Lauren Panasewicz
January 3, 2023
Estimated Read Time: 5 min.

Lauren Panasewicz

Changemaker: Lauren Panasewicz, Range of Motion Project


The World Health Organization estimates that 9 out of 10 people who need mobility devices do not have access to them, which includes prosthetic care. The Range of Motion Project (ROMP) addresses this global issue by providing prosthetic care to underserved populations.

And They Climb.

From a background in engineering, Lauren Panasewicz, Director of Development, found her way to this organization that embodies her passion for helping people with disabilities and being active. She was first introduced to ROMP in 2013 through its founder, Dave Krupa, in Ecuador.  “I was really impressed with Dave and the work he was doing,” Lauren said, “It related to what I had learned in school, which was how to build a sustainable program that can give the community what they need. I knew that I wanted to be a part of it in any way I could.”

In 2015, Lauren volunteered at the inaugural Climbing for ROMP campaign, an initiative where teams climb to bring awareness to the lack of access to prosthetic care. It is held every July to commemorate the signing of the Americans with Disabilities Act of 1990. Money raised in the event helps provide prosthetic limbs to ROMP, patients, which can average about $1,300 per limb. In its first year, participation came from 22 countries. The following year, Lauren took over the event and has watched it grow ever since.

She leads the Elite Team, which consists of amputees and non-amputee climbers who climb Cotopaxi, a volcano in Ecuador that peaks at 19,347 feet. Along with the team, Climbing for ROMP was able to raise $150,000 last year. In 2020, Climbing for ROMP has grown to 47 states and 15 countries.

Most of ROMP’s funding is achieved through mobility events like Climbing for ROMP and Mobility May, which celebrates their birthday month and challenges advocates to get moving. Participants are encouraged to do “100 of something” whether its 100 pushups, biking 100 miles, or doing 100 climbs. “I think we all take our mobility for granted until we lose it. Mobility is freedom and independence,” Lauren said.

Growing Impact

“There’s a lot of work to do in the world right now. While working for ROMP, I’ve learned so much about the adaptive world, accessibility, and our health care systems.” Aside from frontline work, ROMP continues its advocacy through partnerships with similar organizations to improve life for people with disabilities at a legislative level. Particularly with prosthetics being considered as “durable medical equipment (DME)”, which also includes crutches, oxygen, bath safety, and more. Insurance companies usually give a limited amount of coverage for these items. Advocates believe that prosthetics are specialized and cannot be issued by general physicians as most DMEs can. Legislative provisions will provide patients with safe and quality care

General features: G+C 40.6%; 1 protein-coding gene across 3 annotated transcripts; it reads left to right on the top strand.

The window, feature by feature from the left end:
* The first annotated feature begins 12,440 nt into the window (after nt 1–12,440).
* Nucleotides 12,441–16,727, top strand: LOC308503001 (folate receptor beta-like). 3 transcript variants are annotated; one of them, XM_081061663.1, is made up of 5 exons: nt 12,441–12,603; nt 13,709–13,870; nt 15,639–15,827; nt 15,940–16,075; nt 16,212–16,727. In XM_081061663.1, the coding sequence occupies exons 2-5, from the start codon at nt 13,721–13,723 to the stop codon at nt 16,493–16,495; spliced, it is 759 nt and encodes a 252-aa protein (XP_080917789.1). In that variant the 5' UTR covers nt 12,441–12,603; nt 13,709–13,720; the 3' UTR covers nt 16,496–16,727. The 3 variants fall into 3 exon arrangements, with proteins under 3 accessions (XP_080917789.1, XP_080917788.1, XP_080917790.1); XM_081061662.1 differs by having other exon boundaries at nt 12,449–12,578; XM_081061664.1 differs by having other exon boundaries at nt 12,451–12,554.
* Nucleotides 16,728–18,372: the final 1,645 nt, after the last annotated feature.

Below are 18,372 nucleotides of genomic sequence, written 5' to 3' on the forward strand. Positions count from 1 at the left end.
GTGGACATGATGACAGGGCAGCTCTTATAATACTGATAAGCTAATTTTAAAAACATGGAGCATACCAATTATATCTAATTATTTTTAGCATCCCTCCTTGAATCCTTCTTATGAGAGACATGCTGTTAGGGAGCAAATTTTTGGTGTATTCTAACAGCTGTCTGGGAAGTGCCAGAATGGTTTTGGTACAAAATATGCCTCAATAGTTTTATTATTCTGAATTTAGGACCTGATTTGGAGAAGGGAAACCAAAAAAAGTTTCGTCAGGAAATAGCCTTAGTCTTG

Thanks to a group of rockstar ambassadors, Lauren can count on ROMP’s mission to spread further across the country. The group of 22 volunteers and advocates are involved in the orthotics and prosthetics industry, whether they are students, prosthetists, or amputees themselves. You can usually find them leading teams at mobility events or representing ROMP within several other sectors, such as education or sports.

“We’re trying to create a recognized brand in prosthetic care and a known, supportive community in this mobility area. What we’d like to work towards impact in the number of patients,” Lauren said. Currently, ROMP’s reach spans over three countries: Guatemala, Ecuador, and the United States. They serve 75% of their patients in the Guatemala clinic, which is also the largest of its kind in the country.

Adjusting To A New Normal

Many organizations are facing unprecedented challenges, as the COVID-19 pandemic continues. ROMP’s clinics face patient care delays as they are limiting the number of people who can visit. Lauren said, “Usually, people bring their families in for their visits, which would turn into multiple patients and over 30 people hanging out for the day.” Safety is a top priorityーtheir mission wouldn’t be carried out without their staff continuing to stay healthy.

Travel is also an important part of ROMP’s programs, especially their volunteer programs that bring people to their clinics 8 times per year to help augment capacity and create an unforgettable educational and cultural experience. The Elite Team also travels to Ecuador each year and this year it was postponed due to travel restrictions. The virtual Climbing for ROMP event went on without a hitch, raising over $27,000 while bringing awareness to disability rights and fair access to prosthetic care.

Want to learn more about the Range of Motion Project? Check out “In Her Shoes”, their latest film which follows two women, both above-the-knee amputees, climbing Cotopaxi.

Follow them on Instagram and Facebook @ROMPglobal and get involved at

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